Late last month an advertising executive (a real life Mad Man) named Linds Redding died of esophageal cancer. After being diagnosed in 2011, he would regularly write about the disease, his treatments and his thoughts on life at his blog.
Earlier this year he wrote a post called A Short Lesson in Perspective in which he reflected on how wholeheartedly he had thrown himself into his career over the years. As he rapidly approached the premature end of his life, he wondered aloud if it was worth it.
His insights and conclusions were so raw and honest that I wanted to excerpt a small portion of his post below so that you and I could reflect on our own priorities as we live life and plan for retirement. One day (hopefully not soon) we will be where Linds was when he wrote that essay. How great would it be if we could heed his words of warning so we could look back on our life with pride, satisfaction and few regrets?
A quick note: Linds refers to something called “The Overnight Test.” When creating advertising campaigns, he and his team would often let ideas simmer overnight. If it still seemed like a good idea the next day, they would say that it passed “The Overnight Test.”
From A Short Lesson in Perspective:
“Countless late nights and weekends, holidays, birthdays, school recitals and anniversary dinners were willingly sacrificed at the altar of some intangible but infinitely worthy higher cause. It would all be worth it in the long run…
This was the con. Convincing myself that there was nowhere I’d rather be was just a coping mechanism. I can see that now. It wasn’t really important. Or of any consequence at all really. How could it be? We were just shifting product. Our product, and the clients. Just meeting the quota. Feeding the beast as I called it on my more cynical days.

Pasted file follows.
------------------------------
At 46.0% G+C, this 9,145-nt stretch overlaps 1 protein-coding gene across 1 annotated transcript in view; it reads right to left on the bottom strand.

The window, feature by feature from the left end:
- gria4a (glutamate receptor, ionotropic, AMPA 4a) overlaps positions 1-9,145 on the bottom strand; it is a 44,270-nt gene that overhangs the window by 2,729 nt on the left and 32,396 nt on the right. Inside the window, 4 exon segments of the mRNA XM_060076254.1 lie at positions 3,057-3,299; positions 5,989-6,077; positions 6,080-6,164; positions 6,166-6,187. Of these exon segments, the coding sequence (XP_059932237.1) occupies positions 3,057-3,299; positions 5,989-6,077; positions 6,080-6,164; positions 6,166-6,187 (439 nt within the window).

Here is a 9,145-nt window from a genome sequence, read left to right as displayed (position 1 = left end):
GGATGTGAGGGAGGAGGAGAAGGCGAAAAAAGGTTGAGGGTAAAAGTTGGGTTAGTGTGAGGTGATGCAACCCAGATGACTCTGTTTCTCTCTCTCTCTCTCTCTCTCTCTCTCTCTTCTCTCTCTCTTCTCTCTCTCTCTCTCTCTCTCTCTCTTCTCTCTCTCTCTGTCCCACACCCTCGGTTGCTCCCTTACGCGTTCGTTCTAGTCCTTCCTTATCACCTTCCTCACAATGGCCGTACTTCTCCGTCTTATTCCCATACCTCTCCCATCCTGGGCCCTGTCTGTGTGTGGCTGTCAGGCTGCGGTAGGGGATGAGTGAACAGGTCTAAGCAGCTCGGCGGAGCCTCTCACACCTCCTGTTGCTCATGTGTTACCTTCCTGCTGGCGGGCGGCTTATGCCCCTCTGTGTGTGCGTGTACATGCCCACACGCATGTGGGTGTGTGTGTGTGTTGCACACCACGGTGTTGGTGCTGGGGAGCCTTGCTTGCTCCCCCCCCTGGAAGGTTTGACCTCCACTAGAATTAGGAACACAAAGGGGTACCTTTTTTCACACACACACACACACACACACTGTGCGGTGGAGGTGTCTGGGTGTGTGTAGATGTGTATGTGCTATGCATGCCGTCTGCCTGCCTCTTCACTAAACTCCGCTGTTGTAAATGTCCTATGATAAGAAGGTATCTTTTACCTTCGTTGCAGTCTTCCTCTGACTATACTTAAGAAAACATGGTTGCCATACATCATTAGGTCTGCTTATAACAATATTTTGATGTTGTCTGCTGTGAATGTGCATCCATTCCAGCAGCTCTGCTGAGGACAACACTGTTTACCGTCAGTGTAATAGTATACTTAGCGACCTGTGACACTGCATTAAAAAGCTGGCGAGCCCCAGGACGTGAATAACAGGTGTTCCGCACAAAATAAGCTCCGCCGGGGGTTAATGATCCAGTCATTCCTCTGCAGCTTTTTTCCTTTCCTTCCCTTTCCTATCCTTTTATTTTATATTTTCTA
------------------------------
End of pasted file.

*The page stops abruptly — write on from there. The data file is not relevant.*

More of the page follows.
So was it worth it?
Well of course not. It turns out it was just advertising. There was no higher calling. No ultimate prize. Just a lot of faded, yellowing newsprint, and old video cassettes in an obsolete format I can’t even play any more even if I were interested. Oh yes, and a lot of framed certificates and little gold statuettes. A shit-load of empty Prozac boxes, wine bottles, a lot of grey hair and a tumor of indeterminate dimensions.
It sounds like I’m feeling sorry for myself again. I’m not. It was fun for quite a lot of the time. I was pretty good at it. I met a lot of funny, talented and clever people, got to become an overnight expert in everything from shower-heads to sheep-dip, got to scratch my creative itch on a daily basis, and earned enough money to raise the family which I love, and even see them occasionally.
But what I didn’t do, with the benefit of perspective, is anything of any lasting importance. At least creatively speaking. Economically I probably helped shift some merchandise. Enhanced a few companies bottom lines. Helped make one or two wealthy men a bit wealthier than they already were.
As a life, it all seemed like such a good idea at the time.
But I’m not really sure it passes The Overnight Test.”